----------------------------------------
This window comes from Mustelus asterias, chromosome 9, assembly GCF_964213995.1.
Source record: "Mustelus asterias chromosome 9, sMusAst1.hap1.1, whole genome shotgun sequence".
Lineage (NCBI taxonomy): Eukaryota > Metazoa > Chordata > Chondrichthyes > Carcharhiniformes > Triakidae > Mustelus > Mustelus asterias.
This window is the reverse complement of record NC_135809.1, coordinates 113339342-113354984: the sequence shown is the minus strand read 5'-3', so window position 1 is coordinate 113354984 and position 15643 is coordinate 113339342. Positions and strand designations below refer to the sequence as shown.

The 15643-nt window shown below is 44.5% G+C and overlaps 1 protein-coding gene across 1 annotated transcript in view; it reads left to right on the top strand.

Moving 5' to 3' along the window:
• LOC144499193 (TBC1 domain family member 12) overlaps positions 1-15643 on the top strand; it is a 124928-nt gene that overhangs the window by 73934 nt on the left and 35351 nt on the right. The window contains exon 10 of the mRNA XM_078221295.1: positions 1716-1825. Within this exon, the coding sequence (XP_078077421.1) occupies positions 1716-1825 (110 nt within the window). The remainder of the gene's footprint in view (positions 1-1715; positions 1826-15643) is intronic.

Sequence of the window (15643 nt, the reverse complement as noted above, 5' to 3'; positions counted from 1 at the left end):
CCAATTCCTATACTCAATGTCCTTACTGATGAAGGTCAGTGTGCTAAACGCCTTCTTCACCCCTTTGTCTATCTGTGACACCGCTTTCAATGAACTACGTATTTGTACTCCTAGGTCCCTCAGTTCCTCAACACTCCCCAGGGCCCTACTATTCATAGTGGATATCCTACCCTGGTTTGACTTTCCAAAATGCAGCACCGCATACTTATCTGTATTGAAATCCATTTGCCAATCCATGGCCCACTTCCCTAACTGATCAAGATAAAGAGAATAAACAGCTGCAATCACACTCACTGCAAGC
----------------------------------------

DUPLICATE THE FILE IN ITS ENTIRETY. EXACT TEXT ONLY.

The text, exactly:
This window comes from Mustelus asterias, chromosome 9, assembly GCF_964213995.1.
Source record: "Mustelus asterias chromosome 9, sMusAst1.hap1.1, whole genome shotgun sequence".
Lineage (NCBI taxonomy): Eukaryota > Metazoa > Chordata > Chondrichthyes > Carcharhiniformes > Triakidae > Mustelus > Mustelus asterias.
This window is the reverse complement of record NC_135809.1, coordinates 113339342-113354984: the sequence shown is the minus strand read 5'-3', so window position 1 is coordinate 113354984 and position 15643 is coordinate 113339342. Positions and strand designations below refer to the sequence as shown.

The 15643-nt window shown below is 44.5% G+C and overlaps 1 protein-coding gene across 1 annotated transcript in view; it reads left to right on the top strand.

Moving 5' to 3' along the window:
• LOC144499193 (TBC1 domain family member 12) overlaps positions 1-15643 on the top strand; it is a 124928-nt gene that overhangs the window by 73934 nt on the left and 35351 nt on the right. The window contains exon 10 of the mRNA XM_078221295.1: positions 1716-1825. Within this exon, the coding sequence (XP_078077421.1) occupies positions 1716-1825 (110 nt within the window). The remainder of the gene's footprint in view (positions 1-1715; positions 1826-15643) is intronic.

Sequence of the window (15643 nt, the reverse complement as noted above, 5' to 3'; positions counted from 1 at the left end):
CCAATTCCTATACTCAATGTCCTTACTGATGAAGGTCAGTGTGCTAAACGCCTTCTTCACCCCTTTGTCTATCTGTGACACCGCTTTCAATGAACTACGTATTTGTACTCCTAGGTCCCTCAGTTCCTCAACACTCCCCAGGGCCCTACTATTCATAGTGGATATCCTACCCTGGTTTGACTTTCCAAAATGCAGCACCGCATACTTATCTGTATTGAAATCCATTTGCCAATCCATGGCCCACTTCCCTAACTGATCAAGATAAAGAGAATAAACAGCTGCAATCACACTCACTGCAAGC